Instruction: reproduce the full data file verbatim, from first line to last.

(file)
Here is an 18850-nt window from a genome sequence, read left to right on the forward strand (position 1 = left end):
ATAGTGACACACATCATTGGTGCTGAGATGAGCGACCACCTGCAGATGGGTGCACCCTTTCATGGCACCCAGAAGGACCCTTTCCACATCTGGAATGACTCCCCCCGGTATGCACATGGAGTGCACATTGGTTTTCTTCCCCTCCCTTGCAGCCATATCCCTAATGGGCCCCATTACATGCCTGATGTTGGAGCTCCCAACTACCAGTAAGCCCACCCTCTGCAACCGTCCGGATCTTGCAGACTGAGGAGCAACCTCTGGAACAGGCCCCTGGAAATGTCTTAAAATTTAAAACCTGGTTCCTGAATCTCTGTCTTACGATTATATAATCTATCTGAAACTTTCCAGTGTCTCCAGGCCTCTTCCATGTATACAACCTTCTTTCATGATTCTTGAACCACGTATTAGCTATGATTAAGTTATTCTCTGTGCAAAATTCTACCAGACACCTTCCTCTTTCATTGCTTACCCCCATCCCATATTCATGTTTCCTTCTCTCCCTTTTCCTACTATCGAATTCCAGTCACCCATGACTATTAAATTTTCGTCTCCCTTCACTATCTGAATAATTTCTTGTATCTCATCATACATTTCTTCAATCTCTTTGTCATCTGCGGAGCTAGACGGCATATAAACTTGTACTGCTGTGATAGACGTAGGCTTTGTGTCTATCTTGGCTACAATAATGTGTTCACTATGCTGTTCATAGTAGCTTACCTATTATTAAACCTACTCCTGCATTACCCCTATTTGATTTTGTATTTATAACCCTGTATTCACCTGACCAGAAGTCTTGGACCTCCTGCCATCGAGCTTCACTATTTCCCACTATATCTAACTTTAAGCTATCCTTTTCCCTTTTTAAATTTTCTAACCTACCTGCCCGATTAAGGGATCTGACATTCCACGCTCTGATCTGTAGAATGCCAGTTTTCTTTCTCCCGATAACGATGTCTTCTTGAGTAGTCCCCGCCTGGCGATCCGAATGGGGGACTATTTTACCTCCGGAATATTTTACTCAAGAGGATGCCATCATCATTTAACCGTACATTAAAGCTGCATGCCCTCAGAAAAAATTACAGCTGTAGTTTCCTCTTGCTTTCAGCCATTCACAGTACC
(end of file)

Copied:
Here is an 18850-nt window from a genome sequence, read left to right on the forward strand (position 1 = left end):
ATAGTGACACACATCATTGGTGCTGAGATGAGCGACCACCTGCAGATGGGTGCACCCTTTCATGGCACCCAGAAGGACCCTTTCCACATCTGGAATGACTCCCCCCGGTATGCACATGGAGTGCACATTGGTTTTCTTCCCCTCCCTTGCAGCCATATCCCTAATGGGCCCCATTACATGCCTGATGTTGGAGCTCCCAACTACCAGTAAGCCCACCCTCTGCAACCGTCCGGATCTTGCAGACTGAGGAGCAACCTCTGGAACAGGCCCCTGGAAATGTCTTAAAATTTAAAACCTGGTTCCTGAATCTCTGTCTTACGATTATATAATCTATCTGAAACTTTCCAGTGTCTCCAGGCCTCTTCCATGTATACAACCTTCTTTCATGATTCTTGAACCACGTATTAGCTATGATTAAGTTATTCTCTGTGCAAAATTCTACCAGACACCTTCCTCTTTCATTGCTTACCCCCATCCCATATTCATGTTTCCTTCTCTCCCTTTTCCTACTATCGAATTCCAGTCACCCATGACTATTAAATTTTCGTCTCCCTTCACTATCTGAATAATTTCTTGTATCTCATCATACATTTCTTCAATCTCTTTGTCATCTGCGGAGCTAGACGGCATATAAACTTGTACTGCTGTGATAGACGTAGGCTTTGTGTCTATCTTGGCTACAATAATGTGTTCACTATGCTGTTCATAGTAGCTTACCTATTATTAAACCTACTCCTGCATTACCCCTATTTGATTTTGTATTTATAACCCTGTATTCACCTGACCAGAAGTCTTGGACCTCCTGCCATCGAGCTTCACTATTTCCCACTATATCTAACTTTAAGCTATCCTTTTCCCTTTTTAAATTTTCTAACCTACCTGCCCGATTAAGGGATCTGACATTCCACGCTCTGATCTGTAGAATGCCAGTTTTCTTTCTCCCGATAACGATGTCTTCTTGAGTAGTCCCCGCCTGGCGATCCGAATGGGGGACTATTTTACCTCCGGAATATTTTACTCAAGAGGATGCCATCATCATTTAACCGTACATTAAAGCTGCATGCCCTCAGAAAAAATTACAGCTGTAGTTTCCTCTTGCTTTCAGCCATTCACAGTACC